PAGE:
Posted in | Medical Robotics

ARTICA Responsible for Making Decision for Any Further Diagnostic Tests in Patients with Stable Chest Pain

Based on a study presented at International Conference on Nuclear Cardiology and Cardiac CT (ICNC) on May 12th, 2019, artificial intelligence (AI) can avoid unnecessary diagnostic tests in patients with stable chest pain. A decision support system can save 1 hour of testing for each patient.

The American Society of Nuclear Cardiology (ASNC), the European Association of Cardiovascular Imaging (EACVI) of the European Society of Cardiology (ESC), and the European Association of Nuclear Medicine (EANM) cocreated the ICNC.

We know that doctors overtest patients and ignore recommendations about when a test justified about two-thirds of the time. Our ‘super brain’ decision support system, called ARTICA, strictly follows ESC guidelines and does not advise unnecessary examinations.

Dr Marco Mazzanti, Study Author, Royal Brompton Hospital, London, UK

A total of 982 patients with stable chest pain, a common cause of visits to emergency departments and general practitioners, were enrolled in the study. A comparison was made by the scientists on the same day regarding the decisions on which tests to carry out, taken by a cardiologist and by ARTICA. ARTICA suggested no more testing in 658 (67%) patients, whereas a cardiologist took a decision that only 45 (4.6%) patients did not require further tests.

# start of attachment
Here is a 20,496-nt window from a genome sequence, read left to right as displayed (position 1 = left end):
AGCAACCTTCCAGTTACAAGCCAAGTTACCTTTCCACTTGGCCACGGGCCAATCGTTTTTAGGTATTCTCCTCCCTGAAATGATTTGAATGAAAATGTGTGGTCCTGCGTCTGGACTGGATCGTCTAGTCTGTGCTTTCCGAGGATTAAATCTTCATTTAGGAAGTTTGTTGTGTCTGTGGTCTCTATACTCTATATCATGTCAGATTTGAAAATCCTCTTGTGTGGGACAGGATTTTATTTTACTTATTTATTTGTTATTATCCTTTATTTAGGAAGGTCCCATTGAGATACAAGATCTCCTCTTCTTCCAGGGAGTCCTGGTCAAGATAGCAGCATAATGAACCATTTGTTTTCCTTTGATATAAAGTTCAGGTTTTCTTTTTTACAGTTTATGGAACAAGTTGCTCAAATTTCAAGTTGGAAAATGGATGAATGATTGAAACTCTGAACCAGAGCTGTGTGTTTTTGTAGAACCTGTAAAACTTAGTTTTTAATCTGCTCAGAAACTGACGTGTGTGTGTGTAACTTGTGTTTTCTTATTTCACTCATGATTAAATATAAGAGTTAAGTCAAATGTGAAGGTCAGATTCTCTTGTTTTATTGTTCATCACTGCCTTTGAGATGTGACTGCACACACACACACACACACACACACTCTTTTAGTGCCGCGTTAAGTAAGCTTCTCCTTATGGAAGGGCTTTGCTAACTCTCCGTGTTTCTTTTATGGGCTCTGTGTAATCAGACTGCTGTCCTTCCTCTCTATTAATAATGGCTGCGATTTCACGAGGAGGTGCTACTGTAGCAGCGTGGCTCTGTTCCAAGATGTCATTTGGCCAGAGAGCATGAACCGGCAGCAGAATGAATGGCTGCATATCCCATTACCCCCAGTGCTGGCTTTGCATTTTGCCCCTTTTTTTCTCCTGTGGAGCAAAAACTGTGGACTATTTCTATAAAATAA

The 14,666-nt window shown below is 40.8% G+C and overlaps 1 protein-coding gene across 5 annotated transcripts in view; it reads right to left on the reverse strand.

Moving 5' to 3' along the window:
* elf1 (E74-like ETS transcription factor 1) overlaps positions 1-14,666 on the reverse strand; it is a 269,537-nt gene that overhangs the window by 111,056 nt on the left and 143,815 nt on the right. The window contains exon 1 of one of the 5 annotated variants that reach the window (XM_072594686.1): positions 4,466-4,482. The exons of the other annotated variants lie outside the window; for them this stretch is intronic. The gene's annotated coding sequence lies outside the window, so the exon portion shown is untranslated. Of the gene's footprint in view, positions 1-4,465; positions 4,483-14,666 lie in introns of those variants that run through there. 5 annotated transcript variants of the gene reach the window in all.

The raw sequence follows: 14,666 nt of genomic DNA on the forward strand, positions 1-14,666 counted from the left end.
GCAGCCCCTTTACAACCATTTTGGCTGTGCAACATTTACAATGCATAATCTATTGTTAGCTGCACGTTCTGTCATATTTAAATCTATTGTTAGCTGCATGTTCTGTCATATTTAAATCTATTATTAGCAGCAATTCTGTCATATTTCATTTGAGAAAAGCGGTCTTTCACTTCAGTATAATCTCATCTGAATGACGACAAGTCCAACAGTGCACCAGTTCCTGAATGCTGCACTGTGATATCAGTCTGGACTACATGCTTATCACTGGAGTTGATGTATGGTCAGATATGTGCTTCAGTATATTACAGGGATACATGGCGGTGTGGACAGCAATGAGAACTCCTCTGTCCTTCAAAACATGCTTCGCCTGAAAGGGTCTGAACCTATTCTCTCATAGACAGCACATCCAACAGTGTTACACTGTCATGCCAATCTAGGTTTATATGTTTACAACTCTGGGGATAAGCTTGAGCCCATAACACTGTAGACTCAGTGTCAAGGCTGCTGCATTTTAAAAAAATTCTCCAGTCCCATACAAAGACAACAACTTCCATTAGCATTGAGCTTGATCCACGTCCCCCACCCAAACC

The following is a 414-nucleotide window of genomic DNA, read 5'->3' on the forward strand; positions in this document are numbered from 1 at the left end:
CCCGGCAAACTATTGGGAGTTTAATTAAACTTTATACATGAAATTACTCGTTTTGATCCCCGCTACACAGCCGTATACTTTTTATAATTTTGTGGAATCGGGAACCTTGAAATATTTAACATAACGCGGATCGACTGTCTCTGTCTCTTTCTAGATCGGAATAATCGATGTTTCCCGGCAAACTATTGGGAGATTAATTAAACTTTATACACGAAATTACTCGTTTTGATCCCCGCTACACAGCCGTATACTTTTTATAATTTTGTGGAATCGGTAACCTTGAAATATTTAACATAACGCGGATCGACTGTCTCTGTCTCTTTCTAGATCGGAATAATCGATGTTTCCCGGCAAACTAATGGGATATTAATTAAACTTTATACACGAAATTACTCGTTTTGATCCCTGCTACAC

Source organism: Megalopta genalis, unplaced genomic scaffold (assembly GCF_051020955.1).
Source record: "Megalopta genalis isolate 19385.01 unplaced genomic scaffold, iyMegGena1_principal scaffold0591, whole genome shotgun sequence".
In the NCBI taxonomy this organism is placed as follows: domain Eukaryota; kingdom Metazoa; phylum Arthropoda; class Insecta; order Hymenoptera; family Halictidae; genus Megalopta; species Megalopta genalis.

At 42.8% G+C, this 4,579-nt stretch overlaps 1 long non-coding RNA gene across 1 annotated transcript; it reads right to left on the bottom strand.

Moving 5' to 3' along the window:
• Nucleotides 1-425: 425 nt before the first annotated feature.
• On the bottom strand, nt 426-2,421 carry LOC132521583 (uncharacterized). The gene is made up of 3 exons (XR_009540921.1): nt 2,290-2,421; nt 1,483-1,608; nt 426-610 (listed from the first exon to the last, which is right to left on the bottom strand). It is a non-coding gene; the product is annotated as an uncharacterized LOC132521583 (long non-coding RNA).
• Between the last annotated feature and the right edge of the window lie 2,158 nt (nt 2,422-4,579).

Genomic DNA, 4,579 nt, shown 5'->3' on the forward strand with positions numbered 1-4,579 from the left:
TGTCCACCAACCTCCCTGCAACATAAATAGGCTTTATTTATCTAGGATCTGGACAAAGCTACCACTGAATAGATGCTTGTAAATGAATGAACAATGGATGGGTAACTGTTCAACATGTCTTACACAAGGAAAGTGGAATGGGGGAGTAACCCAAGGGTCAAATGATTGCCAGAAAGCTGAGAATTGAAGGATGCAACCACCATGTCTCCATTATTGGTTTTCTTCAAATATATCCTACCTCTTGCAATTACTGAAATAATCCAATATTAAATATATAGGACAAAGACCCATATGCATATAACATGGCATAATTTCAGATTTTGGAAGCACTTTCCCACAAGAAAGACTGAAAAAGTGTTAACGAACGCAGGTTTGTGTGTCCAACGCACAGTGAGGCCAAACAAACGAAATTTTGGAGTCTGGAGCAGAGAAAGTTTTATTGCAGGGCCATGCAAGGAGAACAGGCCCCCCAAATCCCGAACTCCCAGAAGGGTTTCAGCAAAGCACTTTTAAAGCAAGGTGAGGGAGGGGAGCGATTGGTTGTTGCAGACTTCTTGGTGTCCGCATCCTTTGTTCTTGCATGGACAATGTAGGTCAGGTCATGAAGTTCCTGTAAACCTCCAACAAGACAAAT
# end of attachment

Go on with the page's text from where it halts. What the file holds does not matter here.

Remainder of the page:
A computed tomography angiography (CTA) scan revealed that 639 (97%) of the patients whom ARTICA suggested did not need tests had no significant coronary artery disease, that is, the decision was correct. By avoiding these tests, staff saved 1 hour and patients 2 hours on average.

AI has the potential to save costs and staff time by identifying patients with chest pain who do not have significant coronary artery disease and therefore do not need expensive cardiac imaging.

Dr Marco Mazzanti, Study Author, Royal Brompton Hospital, London, UK

For example, a CTA scan, used to search blocked blood vessels, costs €200–400. It was recommended by cardiologists for 816 (83%) patients and by ARTICA for just 95 patients (10%).

As doctors we order a lot of tests which cost a lot of money and waste time. ARTICA is like a second set of eyes to make sure we follow recommendations.

Dr Marco Mazzanti, Study Author, Royal Brompton Hospital, London, UK

He found that exercise testing or functional imaging was suggested by ARTICA for 224 (23%) patients and by cardiologists for just 100 (10%) patients.

We know that when ARTICA says don’t do a test it is almost 100% right because the CTA scan confirmed no blocked arteries. When ARTICA decides a test is needed, we are less certain that this is correct. By adding more data to the super brain these decisions will become more accurate and enable us to deliver more personalised care.

Dr Marco Mazzanti, Study Author, Royal Brompton Hospital, London, UK

ARTICA (ARTificial Intelligence for clinical Cardiac nAvigation) is a decision support system developed by the scientists, which uses machine learning, a kind of AI, for decision making according to the recommended practice. The scientists stored guidelines for patients with stable chest pain and frequently gathered medical data. The details were analyzed constantly using a machine-learning algorithm until it determined whether or not a patient required a test (and which test).

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